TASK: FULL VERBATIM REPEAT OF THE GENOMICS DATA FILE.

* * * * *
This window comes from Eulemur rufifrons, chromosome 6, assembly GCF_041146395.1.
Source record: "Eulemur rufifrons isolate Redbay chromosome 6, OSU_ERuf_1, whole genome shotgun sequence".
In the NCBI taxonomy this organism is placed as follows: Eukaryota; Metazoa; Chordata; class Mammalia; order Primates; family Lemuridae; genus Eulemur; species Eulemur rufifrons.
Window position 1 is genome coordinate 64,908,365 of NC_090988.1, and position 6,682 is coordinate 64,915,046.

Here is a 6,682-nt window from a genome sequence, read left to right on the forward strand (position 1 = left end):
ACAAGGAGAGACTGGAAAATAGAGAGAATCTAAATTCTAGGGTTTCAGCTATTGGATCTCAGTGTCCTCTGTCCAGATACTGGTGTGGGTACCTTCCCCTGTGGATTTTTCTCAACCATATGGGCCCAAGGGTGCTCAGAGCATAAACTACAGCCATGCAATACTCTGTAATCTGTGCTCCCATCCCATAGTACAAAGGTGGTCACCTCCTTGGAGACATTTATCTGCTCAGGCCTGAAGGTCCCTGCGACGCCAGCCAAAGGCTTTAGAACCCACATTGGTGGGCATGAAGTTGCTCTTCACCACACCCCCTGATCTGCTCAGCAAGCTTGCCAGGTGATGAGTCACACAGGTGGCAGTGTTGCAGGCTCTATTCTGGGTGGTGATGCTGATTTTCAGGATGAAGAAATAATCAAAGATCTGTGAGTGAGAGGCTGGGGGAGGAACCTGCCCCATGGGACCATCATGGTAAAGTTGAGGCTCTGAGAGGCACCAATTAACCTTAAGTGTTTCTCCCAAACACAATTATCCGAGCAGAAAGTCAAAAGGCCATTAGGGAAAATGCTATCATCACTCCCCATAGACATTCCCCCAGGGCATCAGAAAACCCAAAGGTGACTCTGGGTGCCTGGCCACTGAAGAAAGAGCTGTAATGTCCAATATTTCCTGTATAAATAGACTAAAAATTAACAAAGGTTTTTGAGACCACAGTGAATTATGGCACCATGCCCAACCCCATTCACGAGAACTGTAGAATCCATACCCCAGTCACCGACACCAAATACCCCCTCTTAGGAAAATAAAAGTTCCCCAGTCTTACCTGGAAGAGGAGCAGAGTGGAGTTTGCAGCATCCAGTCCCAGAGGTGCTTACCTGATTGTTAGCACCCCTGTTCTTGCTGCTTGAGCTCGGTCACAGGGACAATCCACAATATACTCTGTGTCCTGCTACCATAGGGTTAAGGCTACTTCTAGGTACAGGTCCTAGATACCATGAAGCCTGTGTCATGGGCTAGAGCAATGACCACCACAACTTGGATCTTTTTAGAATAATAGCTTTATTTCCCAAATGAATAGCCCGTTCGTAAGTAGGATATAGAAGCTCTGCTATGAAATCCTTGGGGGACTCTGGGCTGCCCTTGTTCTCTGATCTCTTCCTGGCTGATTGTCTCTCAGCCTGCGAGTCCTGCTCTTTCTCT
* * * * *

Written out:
This window comes from Eulemur rufifrons, chromosome 6, assembly GCF_041146395.1.
Source record: "Eulemur rufifrons isolate Redbay chromosome 6, OSU_ERuf_1, whole genome shotgun sequence".
In the NCBI taxonomy this organism is placed as follows: Eukaryota; Metazoa; Chordata; class Mammalia; order Primates; family Lemuridae; genus Eulemur; species Eulemur rufifrons.
Window position 1 is genome coordinate 64,908,365 of NC_090988.1, and position 6,682 is coordinate 64,915,046.

Here is a 6,682-nt window from a genome sequence, read left to right on the forward strand (position 1 = left end):
ACAAGGAGAGACTGGAAAATAGAGAGAATCTAAATTCTAGGGTTTCAGCTATTGGATCTCAGTGTCCTCTGTCCAGATACTGGTGTGGGTACCTTCCCCTGTGGATTTTTCTCAACCATATGGGCCCAAGGGTGCTCAGAGCATAAACTACAGCCATGCAATACTCTGTAATCTGTGCTCCCATCCCATAGTACAAAGGTGGTCACCTCCTTGGAGACATTTATCTGCTCAGGCCTGAAGGTCCCTGCGACGCCAGCCAAAGGCTTTAGAACCCACATTGGTGGGCATGAAGTTGCTCTTCACCACACCCCCTGATCTGCTCAGCAAGCTTGCCAGGTGATGAGTCACACAGGTGGCAGTGTTGCAGGCTCTATTCTGGGTGGTGATGCTGATTTTCAGGATGAAGAAATAATCAAAGATCTGTGAGTGAGAGGCTGGGGGAGGAACCTGCCCCATGGGACCATCATGGTAAAGTTGAGGCTCTGAGAGGCACCAATTAACCTTAAGTGTTTCTCCCAAACACAATTATCCGAGCAGAAAGTCAAAAGGCCATTAGGGAAAATGCTATCATCACTCCCCATAGACATTCCCCCAGGGCATCAGAAAACCCAAAGGTGACTCTGGGTGCCTGGCCACTGAAGAAAGAGCTGTAATGTCCAATATTTCCTGTATAAATAGACTAAAAATTAACAAAGGTTTTTGAGACCACAGTGAATTATGGCACCATGCCCAACCCCATTCACGAGAACTGTAGAATCCATACCCCAGTCACCGACACCAAATACCCCCTCTTAGGAAAATAAAAGTTCCCCAGTCTTACCTGGAAGAGGAGCAGAGTGGAGTTTGCAGCATCCAGTCCCAGAGGTGCTTACCTGATTGTTAGCACCCCTGTTCTTGCTGCTTGAGCTCGGTCACAGGGACAATCCACAATATACTCTGTGTCCTGCTACCATAGGGTTAAGGCTACTTCTAGGTACAGGTCCTAGATACCATGAAGCCTGTGTCATGGGCTAGAGCAATGACCACCACAACTTGGATCTTTTTAGAATAATAGCTTTATTTCCCAAATGAATAGCCCGTTCGTAAGTAGGATATAGAAGCTCTGCTATGAAATCCTTGGGGGACTCTGGGCTGCCCTTGTTCTCTGATCTCTTCCTGGCTGATTGTCTCTCAGCCTGCGAGTCCTGCTCTTTCTCT